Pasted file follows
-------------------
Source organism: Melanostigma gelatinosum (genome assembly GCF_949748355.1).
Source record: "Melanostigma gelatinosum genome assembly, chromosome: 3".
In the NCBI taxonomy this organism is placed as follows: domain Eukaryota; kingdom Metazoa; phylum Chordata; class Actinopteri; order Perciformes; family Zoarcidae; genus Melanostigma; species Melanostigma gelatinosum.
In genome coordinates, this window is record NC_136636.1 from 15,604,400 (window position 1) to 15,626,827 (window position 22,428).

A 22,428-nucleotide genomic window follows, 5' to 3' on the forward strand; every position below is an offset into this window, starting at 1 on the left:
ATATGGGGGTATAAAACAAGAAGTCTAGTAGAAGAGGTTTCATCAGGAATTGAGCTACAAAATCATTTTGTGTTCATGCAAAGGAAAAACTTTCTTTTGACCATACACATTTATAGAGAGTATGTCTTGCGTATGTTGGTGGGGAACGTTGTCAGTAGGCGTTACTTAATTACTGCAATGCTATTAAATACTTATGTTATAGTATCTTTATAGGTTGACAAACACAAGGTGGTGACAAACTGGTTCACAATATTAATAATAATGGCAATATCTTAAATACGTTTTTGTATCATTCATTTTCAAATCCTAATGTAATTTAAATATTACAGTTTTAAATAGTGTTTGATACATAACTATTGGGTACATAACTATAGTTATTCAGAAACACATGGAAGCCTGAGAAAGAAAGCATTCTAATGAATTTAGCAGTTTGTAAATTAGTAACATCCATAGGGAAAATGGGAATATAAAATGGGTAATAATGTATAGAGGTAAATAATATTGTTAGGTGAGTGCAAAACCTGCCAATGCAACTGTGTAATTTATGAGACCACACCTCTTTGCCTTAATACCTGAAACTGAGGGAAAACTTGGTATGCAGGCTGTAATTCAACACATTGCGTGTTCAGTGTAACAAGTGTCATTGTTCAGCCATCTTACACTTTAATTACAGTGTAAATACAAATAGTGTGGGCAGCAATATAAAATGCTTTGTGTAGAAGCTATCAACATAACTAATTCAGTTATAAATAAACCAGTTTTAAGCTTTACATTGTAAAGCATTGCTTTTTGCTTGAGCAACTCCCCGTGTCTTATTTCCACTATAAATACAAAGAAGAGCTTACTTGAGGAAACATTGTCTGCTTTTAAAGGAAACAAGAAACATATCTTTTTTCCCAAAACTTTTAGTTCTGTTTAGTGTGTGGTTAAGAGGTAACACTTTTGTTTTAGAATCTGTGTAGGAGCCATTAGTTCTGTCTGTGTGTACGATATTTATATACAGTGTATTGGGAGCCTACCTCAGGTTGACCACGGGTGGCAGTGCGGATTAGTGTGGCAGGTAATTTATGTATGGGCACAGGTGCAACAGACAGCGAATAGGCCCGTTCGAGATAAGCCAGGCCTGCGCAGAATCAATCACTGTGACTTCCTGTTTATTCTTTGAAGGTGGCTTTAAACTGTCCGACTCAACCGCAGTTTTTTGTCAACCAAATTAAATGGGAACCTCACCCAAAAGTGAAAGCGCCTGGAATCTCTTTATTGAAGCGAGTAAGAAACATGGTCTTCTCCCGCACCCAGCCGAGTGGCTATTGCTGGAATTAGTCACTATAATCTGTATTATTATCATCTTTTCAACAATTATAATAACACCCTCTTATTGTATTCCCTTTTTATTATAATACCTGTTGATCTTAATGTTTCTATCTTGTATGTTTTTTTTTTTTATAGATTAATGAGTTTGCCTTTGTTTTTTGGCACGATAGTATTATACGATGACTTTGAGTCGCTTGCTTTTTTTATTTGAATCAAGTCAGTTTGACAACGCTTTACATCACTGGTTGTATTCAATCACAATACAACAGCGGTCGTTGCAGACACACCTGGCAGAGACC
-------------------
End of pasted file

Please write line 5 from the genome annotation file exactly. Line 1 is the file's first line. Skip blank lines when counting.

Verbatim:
A 22,428-nucleotide genomic window follows, 5' to 3' on the forward strand; every position below is an offset into this window, starting at 1 on the left: